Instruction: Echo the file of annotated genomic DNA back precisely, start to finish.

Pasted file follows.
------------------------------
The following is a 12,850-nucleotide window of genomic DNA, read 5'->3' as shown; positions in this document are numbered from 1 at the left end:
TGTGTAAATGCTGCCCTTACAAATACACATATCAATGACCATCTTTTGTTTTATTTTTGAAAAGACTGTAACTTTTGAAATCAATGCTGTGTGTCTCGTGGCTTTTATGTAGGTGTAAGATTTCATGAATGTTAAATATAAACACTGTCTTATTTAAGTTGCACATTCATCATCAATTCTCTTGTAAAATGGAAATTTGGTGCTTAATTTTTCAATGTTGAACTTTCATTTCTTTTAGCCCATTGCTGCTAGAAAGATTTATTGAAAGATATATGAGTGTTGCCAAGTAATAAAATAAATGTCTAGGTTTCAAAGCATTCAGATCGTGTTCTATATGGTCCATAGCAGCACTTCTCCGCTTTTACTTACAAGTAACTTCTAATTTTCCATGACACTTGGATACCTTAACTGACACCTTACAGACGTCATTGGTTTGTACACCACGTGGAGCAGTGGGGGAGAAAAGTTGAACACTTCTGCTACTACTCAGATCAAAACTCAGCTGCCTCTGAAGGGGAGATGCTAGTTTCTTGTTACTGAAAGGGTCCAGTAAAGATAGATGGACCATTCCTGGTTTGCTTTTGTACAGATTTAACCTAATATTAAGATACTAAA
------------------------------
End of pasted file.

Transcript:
The following is a 12,850-nucleotide window of genomic DNA, read 5'->3' as shown; positions in this document are numbered from 1 at the left end:
TGTGTAAATGCTGCCCTTACAAATACACATATCAATGACCATCTTTTGTTTTATTTTTGAAAAGACTGTAACTTTTGAAATCAATGCTGTGTGTCTCGTGGCTTTTATGTAGGTGTAAGATTTCATGAATGTTAAATATAAACACTGTCTTATTTAAGTTGCACATTCATCATCAATTCTCTTGTAAAATGGAAATTTGGTGCTTAATTTTTCAATGTTGAACTTTCATTTCTTTTAGCCCATTGCTGCTAGAAAGATTTATTGAAAGATATATGAGTGTTGCCAAGTAATAAAATAAATGTCTAGGTTTCAAAGCATTCAGATCGTGTTCTATATGGTCCATAGCAGCACTTCTCCGCTTTTACTTACAAGTAACTTCTAATTTTCCATGACACTTGGATACCTTAACTGACACCTTACAGACGTCATTGGTTTGTACACCACGTGGAGCAGTGGGGGAGAAAAGTTGAACACTTCTGCTACTACTCAGATCAAAACTCAGCTGCCTCTGAAGGGGAGATGCTAGTTTCTTGTTACTGAAAGGGTCCAGTAAAGATAGATGGACCATTCCTGGTTTGCTTTTGTACAGATTTAACCTAATATTAAGATACTAAA